Found what you're looking for?

  • Start learning 29% faster today
  • 150,000+ documents available
  • Just £6.99 a month

Not the one? Search for your essay title...
  • Join over 1.2 million students every month
  • Accelerate your learning by 29%
  • Unlimited access from just £6.99 per month

See related essaysSee related essays

Related GCSE Law essays

  1. Marked by a teacher

    Police powers

    4 star(s)

    Firstly, the police are meant to give some identification and the officer did not state his name or the station. In addition to that, he did not state the reason for the stop and search even though there were reasonable grounds to suspect Tyrone of committing a crime or about to commit an offence.

  2. Marked by a teacher

    Part-time judges in the Magistrates Court.

    3 star(s)

    About 90% of their court work is criminal and 10% is civil. They actually deal with about 97% of all criminal cases, which shows their importance to the system. Single magistrates deal the remaining 3% of cases that are too serious for them, such as murder, rape, manslaughter etc.

  1. Criminal Law (Offences against the person) - revision notes

    as real life examples of this long term abuse. Under the weight of public opinion these women were allowed to appeal. When their full story came to light about the abuse that lead to their attacks on their partners the appeal courts decided that the original trial court judges were incorrect to use the Duffy direction of a 'sudden and temporary' loss of self control.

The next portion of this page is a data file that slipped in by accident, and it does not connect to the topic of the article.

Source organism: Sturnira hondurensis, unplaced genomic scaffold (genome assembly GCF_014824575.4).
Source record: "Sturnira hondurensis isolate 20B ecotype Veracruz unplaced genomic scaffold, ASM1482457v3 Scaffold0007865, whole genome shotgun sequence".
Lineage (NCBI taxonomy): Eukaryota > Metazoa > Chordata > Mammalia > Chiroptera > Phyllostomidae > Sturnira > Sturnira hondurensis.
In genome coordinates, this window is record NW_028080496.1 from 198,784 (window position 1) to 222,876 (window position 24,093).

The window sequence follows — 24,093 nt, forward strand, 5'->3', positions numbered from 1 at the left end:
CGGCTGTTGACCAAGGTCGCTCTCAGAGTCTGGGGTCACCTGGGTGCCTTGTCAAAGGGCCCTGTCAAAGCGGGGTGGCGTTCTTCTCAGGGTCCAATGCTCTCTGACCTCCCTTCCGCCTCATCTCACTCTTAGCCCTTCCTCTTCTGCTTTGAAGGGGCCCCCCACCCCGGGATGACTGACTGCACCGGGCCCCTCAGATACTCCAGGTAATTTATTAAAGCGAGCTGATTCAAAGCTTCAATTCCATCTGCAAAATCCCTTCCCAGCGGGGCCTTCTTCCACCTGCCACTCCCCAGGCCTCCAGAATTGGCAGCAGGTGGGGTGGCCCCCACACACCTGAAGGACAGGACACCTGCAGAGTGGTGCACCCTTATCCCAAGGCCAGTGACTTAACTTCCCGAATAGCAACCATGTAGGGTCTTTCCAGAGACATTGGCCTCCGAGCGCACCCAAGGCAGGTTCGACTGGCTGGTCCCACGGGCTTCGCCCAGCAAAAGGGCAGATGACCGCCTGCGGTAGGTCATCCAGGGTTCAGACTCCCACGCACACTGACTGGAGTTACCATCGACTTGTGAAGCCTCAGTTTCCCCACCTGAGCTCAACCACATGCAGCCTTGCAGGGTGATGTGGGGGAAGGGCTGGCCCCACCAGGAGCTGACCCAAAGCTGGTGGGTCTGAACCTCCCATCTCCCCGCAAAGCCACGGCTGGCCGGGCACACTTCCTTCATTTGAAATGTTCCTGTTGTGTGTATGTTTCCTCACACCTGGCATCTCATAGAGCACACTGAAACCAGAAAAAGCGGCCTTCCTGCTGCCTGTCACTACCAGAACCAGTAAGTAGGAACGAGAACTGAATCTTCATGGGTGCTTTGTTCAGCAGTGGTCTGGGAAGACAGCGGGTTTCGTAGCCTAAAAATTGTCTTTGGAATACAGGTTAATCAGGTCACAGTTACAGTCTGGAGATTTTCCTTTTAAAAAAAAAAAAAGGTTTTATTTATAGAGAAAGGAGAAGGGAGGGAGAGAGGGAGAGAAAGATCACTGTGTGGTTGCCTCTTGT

2. Discuss The Advantages & Disadvantages of The Use of Lay Magistrates

    A trial in a magistrate court is much more cheaper and efficient than a trial in a crown court. If the government is spending less money on lay magistrates, it can spend that money saved on other important issues, such as hospitals, the military and the police service.

  1. Describe the system of trial by jury within the English legal system.

    The majority of judges went to a private school, and are said to be more biased than a panel of jurors. Another advantage of trial by jury is that twelve opinions are seen to be fairer than one. This way many different viewpoints are seen, and the decision would be

  2. Worlds Apart: Orientalism, Antifeminism, and Heresy in Chaucer's Man of Law's Tale

    What I call the rhetoric of proximity, which draws the Other dangerously near by suggesting its similitude or "intimacy," ultimately serves the monitory purpose of displaying evil's disturbing likeness to good; it sounds the alarm, so to speak, that mobilizes the faithful to repel evil into a clearly delimited position as Other.

  1. Describe the main differences between solicitors and barristers with regard to training and work ...

    the correct order at the court he usually appears in at his normal rates. But there are times when a barrister can refuse a case- when the rate of pay is not adequate to the amount of work being done.

  2. The Work of the Magistrates Court and Magistrates

    Before applying to become a magistrate you must visit a magistrates court when it is in sitting, at least once. If an applicant is employed, they must establish with their employer that they will be allowed to take a reasonable amount of time off work, to undertake the duties of a magistrate.

  • Over 160,000 pieces
    of student written work
  • Annotated by
    experienced teachers
  • Ideas and feedback to
    improve your own work